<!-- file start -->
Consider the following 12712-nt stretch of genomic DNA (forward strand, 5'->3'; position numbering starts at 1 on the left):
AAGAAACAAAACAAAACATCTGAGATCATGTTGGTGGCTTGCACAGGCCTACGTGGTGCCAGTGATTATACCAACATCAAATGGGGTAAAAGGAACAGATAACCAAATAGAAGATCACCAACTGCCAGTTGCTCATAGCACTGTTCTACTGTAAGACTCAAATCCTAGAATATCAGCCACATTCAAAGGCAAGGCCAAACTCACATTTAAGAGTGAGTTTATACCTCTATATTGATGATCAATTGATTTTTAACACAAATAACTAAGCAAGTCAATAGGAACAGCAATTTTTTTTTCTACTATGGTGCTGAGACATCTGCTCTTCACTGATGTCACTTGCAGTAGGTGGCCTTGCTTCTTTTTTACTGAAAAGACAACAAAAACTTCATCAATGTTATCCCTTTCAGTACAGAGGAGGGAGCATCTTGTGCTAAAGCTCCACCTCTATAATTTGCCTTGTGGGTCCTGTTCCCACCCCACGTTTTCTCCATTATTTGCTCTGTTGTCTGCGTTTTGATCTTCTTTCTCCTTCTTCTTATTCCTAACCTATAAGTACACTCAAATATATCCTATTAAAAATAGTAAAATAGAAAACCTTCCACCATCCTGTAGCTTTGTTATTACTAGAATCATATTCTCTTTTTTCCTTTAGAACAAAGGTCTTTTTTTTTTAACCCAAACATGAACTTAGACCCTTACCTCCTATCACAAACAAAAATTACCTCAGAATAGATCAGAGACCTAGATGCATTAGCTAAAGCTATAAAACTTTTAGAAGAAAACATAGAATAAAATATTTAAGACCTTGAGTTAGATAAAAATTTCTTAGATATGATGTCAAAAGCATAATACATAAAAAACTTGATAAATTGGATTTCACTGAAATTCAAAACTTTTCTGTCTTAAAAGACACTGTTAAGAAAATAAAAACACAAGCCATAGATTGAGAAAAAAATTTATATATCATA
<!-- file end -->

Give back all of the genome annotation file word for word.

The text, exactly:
Consider the following 12712-nt stretch of genomic DNA (forward strand, 5'->3'; position numbering starts at 1 on the left):
AAGAAACAAAACAAAACATCTGAGATCATGTTGGTGGCTTGCACAGGCCTACGTGGTGCCAGTGATTATACCAACATCAAATGGGGTAAAAGGAACAGATAACCAAATAGAAGATCACCAACTGCCAGTTGCTCATAGCACTGTTCTACTGTAAGACTCAAATCCTAGAATATCAGCCACATTCAAAGGCAAGGCCAAACTCACATTTAAGAGTGAGTTTATACCTCTATATTGATGATCAATTGATTTTTAACACAAATAACTAAGCAAGTCAATAGGAACAGCAATTTTTTTTTCTACTATGGTGCTGAGACATCTGCTCTTCACTGATGTCACTTGCAGTAGGTGGCCTTGCTTCTTTTTTACTGAAAAGACAACAAAAACTTCATCAATGTTATCCCTTTCAGTACAGAGGAGGGAGCATCTTGTGCTAAAGCTCCACCTCTATAATTTGCCTTGTGGGTCCTGTTCCCACCCCACGTTTTCTCCATTATTTGCTCTGTTGTCTGCGTTTTGATCTTCTTTCTCCTTCTTCTTATTCCTAACCTATAAGTACACTCAAATATATCCTATTAAAAATAGTAAAATAGAAAACCTTCCACCATCCTGTAGCTTTGTTATTACTAGAATCATATTCTCTTTTTTCCTTTAGAACAAAGGTCTTTTTTTTTTAACCCAAACATGAACTTAGACCCTTACCTCCTATCACAAACAAAAATTACCTCAGAATAGATCAGAGACCTAGATGCATTAGCTAAAGCTATAAAACTTTTAGAAGAAAACATAGAATAAAATATTTAAGACCTTGAGTTAGATAAAAATTTCTTAGATATGATGTCAAAAGCATAATACATAAAAAACTTGATAAATTGGATTTCACTGAAATTCAAAACTTTTCTGTCTTAAAAGACACTGTTAAGAAAATAAAAACACAAGCCATAGATTGAGAAAAAAATTTATATATCATA